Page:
As the story commences, Kiran and Teeko are joined by three others; a mage named Astrid, a village warrior named Bethan, and a hanger-on named Aaron. Unfortunately, Aaron never really stood out for me; I’m not sure if that’s because Aaron was an everyman or if it was because nothing that interesting happened to him, unlike Bethan who fought to protect her and Aaron’s village and who had paid a price for her bravery a couple of times. And as for Astrid, a combination of his smugness, which rubs Kiran the wrong way, and his connections with the greater plot help him to become a more integral part of the story.

Other secondary characters help round out the story, both in expanding on the larger plot and in developing the word. Of these, Heryan is one of the more significant characters who helps drive the artifact storyline, while her comrade Rune’s links to Astrid is responsible for bringing Kiran and Teeko – and Astrid, for that matter – into the larger plot. Likewise, the story’s antagonists appear to have some link to Kiran himself and it seems likely their role in Kiran’s mysterious pass will come to light as the story starts to wind up toward a climax.


As with most long-run comics, Chirault’s artwork has improved over time. The seven-page prologue actually uses newer art, and then goes back to older art. The comic has been collected into print collections which include updated artwork and likely revamped lettering. Unfortunately, some of the lettering in the older art leaves much to be desired and it can prove difficult reading the comic. After the first 200 or so pages, the dialogue tends to stabilize as the cartoonist improved his hand-lettering technique.

Varethane actually goes over his artistic method at the bottom of the About page, with the process including a brush pen to ink his pencils and markers for the greyscale. The dialogue itself tends to change according to what can fit in the speech bubbles and during the drawing process, which has resulted in changes to the script itself. While I’d not recommend the approach to new cartoonists, it does provide the cartoonist with a more organic flow to the strip as changes come organically; no doubt the larger plot itself has remained unchanged.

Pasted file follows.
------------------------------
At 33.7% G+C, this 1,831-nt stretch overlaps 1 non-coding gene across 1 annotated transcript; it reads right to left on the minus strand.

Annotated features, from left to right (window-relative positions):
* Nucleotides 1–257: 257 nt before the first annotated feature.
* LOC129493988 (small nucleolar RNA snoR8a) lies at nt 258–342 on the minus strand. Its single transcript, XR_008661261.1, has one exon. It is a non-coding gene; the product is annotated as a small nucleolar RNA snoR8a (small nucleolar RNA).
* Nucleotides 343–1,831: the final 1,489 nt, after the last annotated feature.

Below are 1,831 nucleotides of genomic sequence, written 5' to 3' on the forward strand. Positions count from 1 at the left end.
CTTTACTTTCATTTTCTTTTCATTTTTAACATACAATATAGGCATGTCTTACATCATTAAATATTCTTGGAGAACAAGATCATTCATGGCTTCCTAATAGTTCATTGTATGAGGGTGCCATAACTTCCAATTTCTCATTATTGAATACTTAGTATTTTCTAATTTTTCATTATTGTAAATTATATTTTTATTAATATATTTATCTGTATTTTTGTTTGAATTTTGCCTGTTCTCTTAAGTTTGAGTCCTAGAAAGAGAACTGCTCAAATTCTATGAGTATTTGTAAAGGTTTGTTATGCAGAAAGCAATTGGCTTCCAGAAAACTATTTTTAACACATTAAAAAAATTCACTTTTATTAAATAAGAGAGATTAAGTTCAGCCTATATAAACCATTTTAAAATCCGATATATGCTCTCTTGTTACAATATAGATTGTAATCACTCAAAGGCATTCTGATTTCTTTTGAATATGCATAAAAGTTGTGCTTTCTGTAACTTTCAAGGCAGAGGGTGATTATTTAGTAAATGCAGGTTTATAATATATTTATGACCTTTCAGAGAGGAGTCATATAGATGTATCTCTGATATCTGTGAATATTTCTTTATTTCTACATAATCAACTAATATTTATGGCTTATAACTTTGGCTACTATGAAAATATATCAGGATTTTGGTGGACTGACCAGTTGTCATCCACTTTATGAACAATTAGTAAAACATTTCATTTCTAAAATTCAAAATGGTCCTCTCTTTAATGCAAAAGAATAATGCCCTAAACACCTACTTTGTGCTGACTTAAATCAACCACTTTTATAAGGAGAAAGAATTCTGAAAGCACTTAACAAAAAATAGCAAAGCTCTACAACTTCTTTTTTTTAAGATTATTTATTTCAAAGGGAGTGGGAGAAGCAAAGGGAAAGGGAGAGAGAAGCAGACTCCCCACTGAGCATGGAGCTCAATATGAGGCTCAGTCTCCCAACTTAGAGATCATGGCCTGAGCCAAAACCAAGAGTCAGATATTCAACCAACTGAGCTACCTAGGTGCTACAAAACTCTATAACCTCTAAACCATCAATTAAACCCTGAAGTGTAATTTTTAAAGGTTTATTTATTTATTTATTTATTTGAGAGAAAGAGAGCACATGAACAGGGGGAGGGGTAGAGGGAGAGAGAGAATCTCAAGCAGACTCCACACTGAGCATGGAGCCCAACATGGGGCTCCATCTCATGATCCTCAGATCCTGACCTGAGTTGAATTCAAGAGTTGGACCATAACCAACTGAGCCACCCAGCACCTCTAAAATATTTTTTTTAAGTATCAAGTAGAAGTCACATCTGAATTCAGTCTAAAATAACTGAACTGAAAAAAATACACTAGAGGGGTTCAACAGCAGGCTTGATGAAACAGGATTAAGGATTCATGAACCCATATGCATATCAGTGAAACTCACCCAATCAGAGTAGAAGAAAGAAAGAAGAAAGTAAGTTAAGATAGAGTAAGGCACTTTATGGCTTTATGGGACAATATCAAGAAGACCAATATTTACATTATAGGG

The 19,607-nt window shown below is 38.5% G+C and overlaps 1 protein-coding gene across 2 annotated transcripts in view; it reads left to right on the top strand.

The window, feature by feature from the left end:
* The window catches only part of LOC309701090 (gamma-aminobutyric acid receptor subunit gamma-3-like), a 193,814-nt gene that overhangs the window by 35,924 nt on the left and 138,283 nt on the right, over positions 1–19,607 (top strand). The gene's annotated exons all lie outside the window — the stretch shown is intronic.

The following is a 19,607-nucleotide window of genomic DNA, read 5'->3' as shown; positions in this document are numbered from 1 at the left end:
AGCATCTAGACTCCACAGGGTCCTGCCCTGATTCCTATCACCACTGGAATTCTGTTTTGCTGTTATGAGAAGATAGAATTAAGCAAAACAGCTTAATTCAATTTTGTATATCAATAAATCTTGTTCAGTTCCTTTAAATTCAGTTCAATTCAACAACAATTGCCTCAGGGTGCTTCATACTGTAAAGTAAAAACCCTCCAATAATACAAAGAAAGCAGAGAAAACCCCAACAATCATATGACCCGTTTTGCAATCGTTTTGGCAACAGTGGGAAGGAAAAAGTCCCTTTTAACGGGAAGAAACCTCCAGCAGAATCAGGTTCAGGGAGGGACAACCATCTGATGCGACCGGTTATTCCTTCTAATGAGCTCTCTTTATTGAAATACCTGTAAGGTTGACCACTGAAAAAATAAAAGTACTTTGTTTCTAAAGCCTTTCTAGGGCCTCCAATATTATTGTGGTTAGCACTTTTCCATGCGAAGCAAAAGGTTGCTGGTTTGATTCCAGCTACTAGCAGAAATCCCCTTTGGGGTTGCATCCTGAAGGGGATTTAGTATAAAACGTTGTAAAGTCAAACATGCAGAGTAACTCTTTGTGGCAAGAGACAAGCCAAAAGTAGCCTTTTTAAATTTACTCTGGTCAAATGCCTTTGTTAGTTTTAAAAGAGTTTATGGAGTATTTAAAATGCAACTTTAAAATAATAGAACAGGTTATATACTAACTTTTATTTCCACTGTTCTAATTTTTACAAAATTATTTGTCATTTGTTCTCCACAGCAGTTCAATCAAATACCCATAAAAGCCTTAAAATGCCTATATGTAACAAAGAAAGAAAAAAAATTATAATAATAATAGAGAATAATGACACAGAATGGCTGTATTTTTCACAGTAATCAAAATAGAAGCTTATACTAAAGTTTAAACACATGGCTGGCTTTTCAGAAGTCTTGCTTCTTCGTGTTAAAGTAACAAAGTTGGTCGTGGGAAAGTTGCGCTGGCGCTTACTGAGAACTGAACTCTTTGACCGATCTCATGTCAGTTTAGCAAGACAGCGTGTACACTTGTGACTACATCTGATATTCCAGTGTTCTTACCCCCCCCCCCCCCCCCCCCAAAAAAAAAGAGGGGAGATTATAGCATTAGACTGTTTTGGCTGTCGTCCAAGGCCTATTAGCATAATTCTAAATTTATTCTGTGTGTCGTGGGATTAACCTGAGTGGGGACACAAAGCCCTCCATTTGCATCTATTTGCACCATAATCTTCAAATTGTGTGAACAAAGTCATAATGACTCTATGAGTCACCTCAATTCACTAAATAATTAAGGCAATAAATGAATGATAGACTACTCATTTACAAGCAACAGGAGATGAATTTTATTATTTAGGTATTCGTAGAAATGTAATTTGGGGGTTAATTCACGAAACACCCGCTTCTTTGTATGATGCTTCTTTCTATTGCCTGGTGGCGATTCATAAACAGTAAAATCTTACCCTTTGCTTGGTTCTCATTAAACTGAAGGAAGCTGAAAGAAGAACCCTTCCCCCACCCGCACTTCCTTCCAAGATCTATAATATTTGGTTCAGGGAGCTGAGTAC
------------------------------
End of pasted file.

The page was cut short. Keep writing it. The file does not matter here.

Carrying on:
For the most part, the art works nicely with the story. There is an organic feel to the art and while at times the lines related to tree spirits and the like can get confusing, the line art and greyscale tends to work nicely. Color work appears in several places; primarily the colors are used in cover pages for each new chapter, though a short story on Astrid’s origins is fully colored with markers.


Chirault’s website is fairly easy to navigate, and includes a top bar with links to a basic Cast page with a thumbnail of the characters that includes a hyperlink to their first appearance, their names (with one exception), and a one-line tongue-in-cheek comment on the character. Other links include an Archive page, various social media pages including Twitter and Tumblr, and a store where readers can purchase either a print copy of the comic, or a PDF with the newer art.


While the comic takes its time in developing the larger plot, a combination of an organic art style which stands out from most of its contemporaries, a world unlike pretty much any fantasy comic I’ve come across to date, and enjoyable characters helps make this comic an enjoyable read. Despite the problems with lettering some of the earlier comics suffered from, on the whole this has been on my reading list for years now and hasn’t disappointed. I definitely recommend it, especially for people interested in something that isn’t just more of the same old same old.


  • A unique and interesting setting
  • Fairly concise story without dangling plotlines


  • Problems with lettering of early comics
  • The art can be confusing at times


  • Story:   ★★★★☆
  • Artwork: ★★★☆☆
  • Website: ★★★
  • Overall: ★★★½☆

* Note that our rating system is much more strict than most and 4 stars are already reserved for comics which are significantly above the average in the specific regard.
* Note that the overall rating is not the average of the other three ratings, but represents the overall impression of the comic.